No matter what industry you’re in, as long as you have customers, you’re also in the service industry. And it’s been well documented that improving customer service increases sales and, ultimately, profits. A survey by American Express found that two-thirds of consumers are willing to spend more at a company they believe provides excellent customer service; three out of four said they spend more with companies where they have a history of positive customer service experiences.

It’s also much easier to sell products and services to existing customers as opposed to new ones, with whom you have no track record. So take good care of your current customers and pay attention to their needs; if they like your products or services chances are they will buy others from you too.

Existing customers are the most cost-efficient sales targets for a small business because they spend more and refer others. At the same time, all customers are not the same. Some add more long-term value to your business than others.

If you want to sell more to existing customers it makes sense to start with your very best customers. Here’s how to identify who they are and build a solid and profitable relationship with them:

Your best customers aren’t necessarily the ones who buy the most.

If you rank your customers’ importance by the amount of stuff they buy, you’re leaving out some critical information—namely, how much it costs to sell to them.  A customer might provide a good deal of revenue but the cost to actually make a sale (the time, the hand-holding) may exceed the value of that sale.

A customer may be valuable to you because of when they buy, not how much.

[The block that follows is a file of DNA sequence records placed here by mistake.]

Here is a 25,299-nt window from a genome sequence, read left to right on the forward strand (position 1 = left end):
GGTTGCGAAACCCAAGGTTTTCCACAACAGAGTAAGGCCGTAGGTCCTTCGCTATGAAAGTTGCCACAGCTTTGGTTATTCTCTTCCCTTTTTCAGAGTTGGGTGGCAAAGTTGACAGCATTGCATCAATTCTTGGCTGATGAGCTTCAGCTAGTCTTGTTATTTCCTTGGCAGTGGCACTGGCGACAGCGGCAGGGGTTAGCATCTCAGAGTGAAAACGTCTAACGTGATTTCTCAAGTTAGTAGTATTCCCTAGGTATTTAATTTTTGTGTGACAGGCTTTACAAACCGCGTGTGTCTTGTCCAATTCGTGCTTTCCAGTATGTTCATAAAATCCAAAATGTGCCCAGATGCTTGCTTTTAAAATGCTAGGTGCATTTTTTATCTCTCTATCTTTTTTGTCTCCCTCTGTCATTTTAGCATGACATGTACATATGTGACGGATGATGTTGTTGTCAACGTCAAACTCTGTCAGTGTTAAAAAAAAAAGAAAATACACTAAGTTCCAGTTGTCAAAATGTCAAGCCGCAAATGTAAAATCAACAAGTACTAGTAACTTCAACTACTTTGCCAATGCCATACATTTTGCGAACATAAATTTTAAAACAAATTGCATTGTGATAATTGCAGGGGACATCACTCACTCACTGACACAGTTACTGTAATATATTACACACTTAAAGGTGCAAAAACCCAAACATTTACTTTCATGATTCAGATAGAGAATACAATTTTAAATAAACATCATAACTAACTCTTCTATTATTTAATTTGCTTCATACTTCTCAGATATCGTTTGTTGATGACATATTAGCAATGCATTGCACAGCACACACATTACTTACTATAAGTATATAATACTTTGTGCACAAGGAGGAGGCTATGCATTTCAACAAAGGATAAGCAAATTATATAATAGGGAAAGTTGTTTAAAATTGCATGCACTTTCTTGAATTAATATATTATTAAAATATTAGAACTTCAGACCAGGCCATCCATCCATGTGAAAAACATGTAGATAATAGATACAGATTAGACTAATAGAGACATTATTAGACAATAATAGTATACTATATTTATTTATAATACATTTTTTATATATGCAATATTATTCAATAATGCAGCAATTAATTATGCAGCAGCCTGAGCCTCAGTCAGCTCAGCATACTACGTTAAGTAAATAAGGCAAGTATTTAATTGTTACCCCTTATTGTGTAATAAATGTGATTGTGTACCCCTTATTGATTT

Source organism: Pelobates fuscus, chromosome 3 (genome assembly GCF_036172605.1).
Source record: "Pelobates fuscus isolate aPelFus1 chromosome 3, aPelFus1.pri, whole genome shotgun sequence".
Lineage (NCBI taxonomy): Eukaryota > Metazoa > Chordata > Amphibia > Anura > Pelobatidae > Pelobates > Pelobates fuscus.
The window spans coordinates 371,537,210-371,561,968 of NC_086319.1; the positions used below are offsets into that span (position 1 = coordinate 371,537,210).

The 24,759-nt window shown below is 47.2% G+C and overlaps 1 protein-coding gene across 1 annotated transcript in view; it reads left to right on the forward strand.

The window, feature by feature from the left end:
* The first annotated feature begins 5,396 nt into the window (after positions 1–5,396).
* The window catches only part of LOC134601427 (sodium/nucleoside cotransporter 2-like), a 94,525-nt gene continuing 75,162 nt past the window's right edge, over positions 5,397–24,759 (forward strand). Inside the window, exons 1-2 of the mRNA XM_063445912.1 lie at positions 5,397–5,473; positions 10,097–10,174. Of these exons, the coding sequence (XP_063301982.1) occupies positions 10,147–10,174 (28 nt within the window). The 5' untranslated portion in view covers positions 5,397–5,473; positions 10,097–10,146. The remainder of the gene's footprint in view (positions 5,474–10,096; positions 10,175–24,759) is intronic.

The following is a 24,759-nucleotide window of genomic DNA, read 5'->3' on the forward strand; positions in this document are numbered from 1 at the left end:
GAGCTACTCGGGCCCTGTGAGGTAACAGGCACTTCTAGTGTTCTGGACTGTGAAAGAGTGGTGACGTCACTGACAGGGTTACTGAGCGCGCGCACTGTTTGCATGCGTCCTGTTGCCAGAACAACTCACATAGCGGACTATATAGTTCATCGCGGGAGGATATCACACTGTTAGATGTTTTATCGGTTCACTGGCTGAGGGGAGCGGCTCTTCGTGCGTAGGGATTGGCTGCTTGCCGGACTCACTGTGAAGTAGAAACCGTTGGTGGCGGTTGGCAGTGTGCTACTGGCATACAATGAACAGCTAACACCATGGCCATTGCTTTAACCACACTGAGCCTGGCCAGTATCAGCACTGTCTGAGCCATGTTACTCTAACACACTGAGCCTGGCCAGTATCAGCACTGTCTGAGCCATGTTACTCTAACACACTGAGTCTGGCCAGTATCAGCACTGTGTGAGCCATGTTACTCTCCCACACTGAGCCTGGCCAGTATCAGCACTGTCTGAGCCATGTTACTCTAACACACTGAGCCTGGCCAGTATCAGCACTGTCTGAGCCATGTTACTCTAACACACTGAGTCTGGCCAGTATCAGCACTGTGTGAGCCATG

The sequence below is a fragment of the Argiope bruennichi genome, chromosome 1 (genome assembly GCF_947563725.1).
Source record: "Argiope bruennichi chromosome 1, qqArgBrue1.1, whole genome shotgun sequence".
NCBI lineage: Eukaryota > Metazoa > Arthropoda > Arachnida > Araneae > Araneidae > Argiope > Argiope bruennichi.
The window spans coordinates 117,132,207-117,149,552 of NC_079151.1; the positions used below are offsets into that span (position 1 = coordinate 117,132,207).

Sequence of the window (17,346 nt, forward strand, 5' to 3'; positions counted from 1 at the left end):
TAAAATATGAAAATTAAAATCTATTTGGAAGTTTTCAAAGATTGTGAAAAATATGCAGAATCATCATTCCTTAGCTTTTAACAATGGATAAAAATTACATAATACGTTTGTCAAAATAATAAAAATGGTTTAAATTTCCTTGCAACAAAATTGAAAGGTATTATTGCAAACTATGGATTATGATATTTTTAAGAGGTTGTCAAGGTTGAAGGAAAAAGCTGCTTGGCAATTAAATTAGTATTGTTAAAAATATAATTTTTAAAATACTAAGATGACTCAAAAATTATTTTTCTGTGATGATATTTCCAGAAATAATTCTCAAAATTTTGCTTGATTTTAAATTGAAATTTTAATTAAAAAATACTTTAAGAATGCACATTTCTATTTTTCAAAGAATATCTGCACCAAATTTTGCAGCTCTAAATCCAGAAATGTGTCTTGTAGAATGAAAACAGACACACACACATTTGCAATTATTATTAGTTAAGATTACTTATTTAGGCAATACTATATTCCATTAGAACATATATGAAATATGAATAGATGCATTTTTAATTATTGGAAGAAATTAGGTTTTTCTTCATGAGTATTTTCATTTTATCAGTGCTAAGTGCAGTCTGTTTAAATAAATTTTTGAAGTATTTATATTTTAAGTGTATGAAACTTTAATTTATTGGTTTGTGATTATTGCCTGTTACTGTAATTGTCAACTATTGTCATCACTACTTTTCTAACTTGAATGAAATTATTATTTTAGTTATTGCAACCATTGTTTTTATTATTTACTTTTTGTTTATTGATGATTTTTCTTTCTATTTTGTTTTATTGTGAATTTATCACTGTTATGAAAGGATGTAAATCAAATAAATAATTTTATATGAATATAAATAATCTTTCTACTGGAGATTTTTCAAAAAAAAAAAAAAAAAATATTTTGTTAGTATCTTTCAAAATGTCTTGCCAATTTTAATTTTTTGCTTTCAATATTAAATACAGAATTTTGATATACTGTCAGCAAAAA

If your business is seasonal or cyclic and there are months–or entire quarters–that are generally slower, a customer that buys regularly during off-peak times is important, filling in your revenue gaps.  Better yet, if the customer loves your business and is vocal about it–sharing that love on social media, in Yelp reviews and by referring others—that’s enormously valuable to you in terms of marketing.

Be available.

Once you identify your most valuable clients make sure you are available to them when they need you. As a small business, you’re in a position that larger vendors aren’t – you’re nimble and flexible enough to respond quickly. If one of your best customers needs a rush job at the last minute, for instance, you can scramble, moving people and resources around to accommodate the request without having to deal with a bureaucratic, multi-layered approval process.

Understand what your customer is up against.

Cultivate a strong relationship with your best customers by learning about their business—what kind of competition they face, their cost pressures, as well as their immediate and longer-term concerns. Knowing—or even better, anticipating—their needs will allow you to offer them relevant and helpful products and services.

Nurture relationships.

The best way to do that is with a customer relationship management system–a CRM–which lets you put all your customer data in one place—their contact information, interests, transaction and spending history, payment history, response to marketing materials and, perhaps most important, their history of communication. Looking at that data will help you tailor products and services to their needs, and to show an interest in their business and their challenges. Every contact is a chance to improve and build that relationship, which will allow you to sell more to that customer and get them to refer others to you.